Pages

Monday, 17 April 2017

Resistomatic - an Arduino-based autoranging ohm-meter

Sorting resistors is a pain


If you've been having fun with electronics for a while you've probably got a box
with bits in. I've been playing with electronics for six decades and I have lots of boxes, many of them containing random collections of resistors.

Resistors are cheap, but I hate waste, so from time to time I decide to empty some of the boxes and put the resistors away in their proper homes.

It ought to be easy, but it's a pain. I was never good at reading colour codes, and the problem has got worse with age. What I want is a simple, quick autoranging ohm-meter that I can use to measure resistor values.

So I'm making resistomatic.

Resistomatic requirements

Most of the resistors I use are 1% or 5% tolerance metal film resistors in the range 220 Ohms to 100K Ohms. Almost all the values  are in the E12 range.
(E12 values are multiples of 1.0, 1.2, 1.5, 1.8, 2.2, 2.7, 3.3, 3.9, 4.7, 5.6, 6.8, 8.2).

I'll be happy if resistomatic can achieve 5% accuracy over the range 220 Ohms to 100K Ohms. That should allow me to identify the resistors well enough, given that I will have samples of the value and its neighbours to compare it with.

Speed of measurement is not a big issue. If it takes a second or so for resistomatic to measure a resistor, that will be fine.

I don't want to spend a lot of time on the project, and I will only be using resistomatic occasionally. I've an unused Arduino Protoshield sitting in my stripboard box, so I will use that and plug it into an Arduino Uno whenever I need to make a resistance measurement.

My desktop computer has the Arduino IDE installed, so I will upload the Arduino sketch when I need it and view text output in the IDE's serial window.

A simple auto-ranging ohm-meter design using Arduino

A few years back I lashed up a simple version of resistomatic using a very simple approach.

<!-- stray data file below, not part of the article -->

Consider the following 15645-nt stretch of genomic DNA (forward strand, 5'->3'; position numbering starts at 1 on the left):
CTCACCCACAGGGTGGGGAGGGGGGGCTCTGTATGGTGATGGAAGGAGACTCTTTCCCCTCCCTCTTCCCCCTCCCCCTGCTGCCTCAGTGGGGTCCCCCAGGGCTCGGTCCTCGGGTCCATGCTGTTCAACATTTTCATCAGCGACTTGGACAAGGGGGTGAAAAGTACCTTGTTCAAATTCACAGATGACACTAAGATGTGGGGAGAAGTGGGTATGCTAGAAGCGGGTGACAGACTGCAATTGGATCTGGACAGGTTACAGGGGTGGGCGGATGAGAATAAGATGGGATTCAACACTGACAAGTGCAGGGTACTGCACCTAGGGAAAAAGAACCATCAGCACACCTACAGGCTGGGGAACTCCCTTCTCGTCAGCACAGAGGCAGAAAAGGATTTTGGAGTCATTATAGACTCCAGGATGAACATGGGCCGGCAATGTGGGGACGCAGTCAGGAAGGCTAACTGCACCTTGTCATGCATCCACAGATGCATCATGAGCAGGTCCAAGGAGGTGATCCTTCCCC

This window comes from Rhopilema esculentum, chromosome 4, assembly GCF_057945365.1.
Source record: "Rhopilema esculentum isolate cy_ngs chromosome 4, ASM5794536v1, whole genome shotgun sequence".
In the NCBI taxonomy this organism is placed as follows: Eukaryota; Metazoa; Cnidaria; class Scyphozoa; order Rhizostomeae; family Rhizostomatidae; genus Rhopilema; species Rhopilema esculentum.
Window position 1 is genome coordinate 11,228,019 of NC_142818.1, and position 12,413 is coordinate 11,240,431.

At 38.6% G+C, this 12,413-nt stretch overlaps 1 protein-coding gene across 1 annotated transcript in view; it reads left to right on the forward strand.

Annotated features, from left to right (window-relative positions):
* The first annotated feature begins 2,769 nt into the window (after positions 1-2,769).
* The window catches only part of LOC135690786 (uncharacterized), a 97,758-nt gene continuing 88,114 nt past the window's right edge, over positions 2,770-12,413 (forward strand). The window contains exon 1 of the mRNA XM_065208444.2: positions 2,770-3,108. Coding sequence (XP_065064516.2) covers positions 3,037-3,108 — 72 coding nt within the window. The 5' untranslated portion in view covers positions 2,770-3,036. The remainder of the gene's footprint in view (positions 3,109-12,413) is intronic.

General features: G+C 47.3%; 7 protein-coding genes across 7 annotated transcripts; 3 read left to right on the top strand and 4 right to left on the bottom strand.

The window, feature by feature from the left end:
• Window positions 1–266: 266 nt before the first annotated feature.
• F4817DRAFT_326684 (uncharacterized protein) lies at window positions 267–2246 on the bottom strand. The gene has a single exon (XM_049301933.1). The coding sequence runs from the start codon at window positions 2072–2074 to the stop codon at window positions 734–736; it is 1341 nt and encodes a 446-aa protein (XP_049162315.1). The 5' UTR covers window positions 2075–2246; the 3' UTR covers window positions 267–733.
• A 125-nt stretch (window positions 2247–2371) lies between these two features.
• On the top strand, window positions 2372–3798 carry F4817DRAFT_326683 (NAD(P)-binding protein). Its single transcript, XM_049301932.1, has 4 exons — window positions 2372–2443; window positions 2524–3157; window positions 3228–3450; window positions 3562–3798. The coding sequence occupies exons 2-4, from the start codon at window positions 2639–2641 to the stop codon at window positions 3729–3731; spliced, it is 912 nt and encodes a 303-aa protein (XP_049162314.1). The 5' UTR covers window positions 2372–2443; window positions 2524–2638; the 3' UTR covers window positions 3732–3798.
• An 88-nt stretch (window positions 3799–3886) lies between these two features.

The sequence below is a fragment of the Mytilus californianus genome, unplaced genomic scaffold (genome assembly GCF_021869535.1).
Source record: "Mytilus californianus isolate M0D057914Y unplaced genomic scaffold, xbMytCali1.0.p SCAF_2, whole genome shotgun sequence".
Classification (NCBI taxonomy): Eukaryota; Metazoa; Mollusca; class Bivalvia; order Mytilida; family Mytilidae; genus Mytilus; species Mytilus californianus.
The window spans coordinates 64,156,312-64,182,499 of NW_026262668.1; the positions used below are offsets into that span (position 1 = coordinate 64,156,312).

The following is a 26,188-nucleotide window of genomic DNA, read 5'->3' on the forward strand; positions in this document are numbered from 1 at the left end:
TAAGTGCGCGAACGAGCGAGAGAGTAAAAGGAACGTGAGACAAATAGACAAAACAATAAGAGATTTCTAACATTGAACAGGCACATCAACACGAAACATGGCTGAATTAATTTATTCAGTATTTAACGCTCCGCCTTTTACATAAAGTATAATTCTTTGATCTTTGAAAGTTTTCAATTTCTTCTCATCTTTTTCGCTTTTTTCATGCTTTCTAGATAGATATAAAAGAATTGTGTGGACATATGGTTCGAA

One easy way to measure an unknown resistance is to use a voltage divider. You apply a known voltage across two series resistors, one known, one unknown, and measure the voltage at the junction. (As you'll see later, you'll need to use a number of different known resistors, but for now consider the simple case.)

If you ignore the current flowing through the voltmeter, Ohm's law says that I (the current flowing through the circuit) is 5/(R1+R2).

V (the Voltage across R2) is IR2 or R2*5/(R1+R2).

You know R1, you've measured V, and it's not hard to solve the equation for R2.

V =  5*R2/(R1+R2), so
V*R1 + V*R2 = 5*R2 hence
V*R1 = (5-V)*R2

Rearranging, we have
R2 = V*R1/(5-V) or
R2 = R1/(5/V -1)

Now you can calculate the value of the unknown resistance.

In an ideal world that calculation would be exact, but in reality there are several sources of error.

  1. The  value of R1 will not be exactly known.
  2. The applied voltage will not be exactly 5 volts.
  3. The Voltmeter's input impedance will be finite, so some current will flow through it.
  4. The Voltmeter itself will introduce some measurement error.

If you use the Arduino's 5v output the applied voltage should be accurate to within about 1%. You can use a 1% tolerance resistor for R1. The remaining errors relate to the Voltmeter.

Using an Op-Amp to increase accuracy


Boxes. Yay!
You can use a unity gain operational amplifier to buffer the input from the voltage divider. A unity-gain op-amp has an output that closely follows its input, but it has a high input impedance and a low output impedance.

An op-amp like the Microchip MCP6273 will divert very little current from the voltage divider. The MCP6273 available in an 8-pin DIP package, can run off a 5V supply, and costs about £0.60. Its output can vary over the full range of 0v to 5v. It's ideal for this application, and I had some in my OpAmp box. (You may have guessed by now I have lots and lots of boxes).

With an op-amp buffer the divider circuit now looks like this: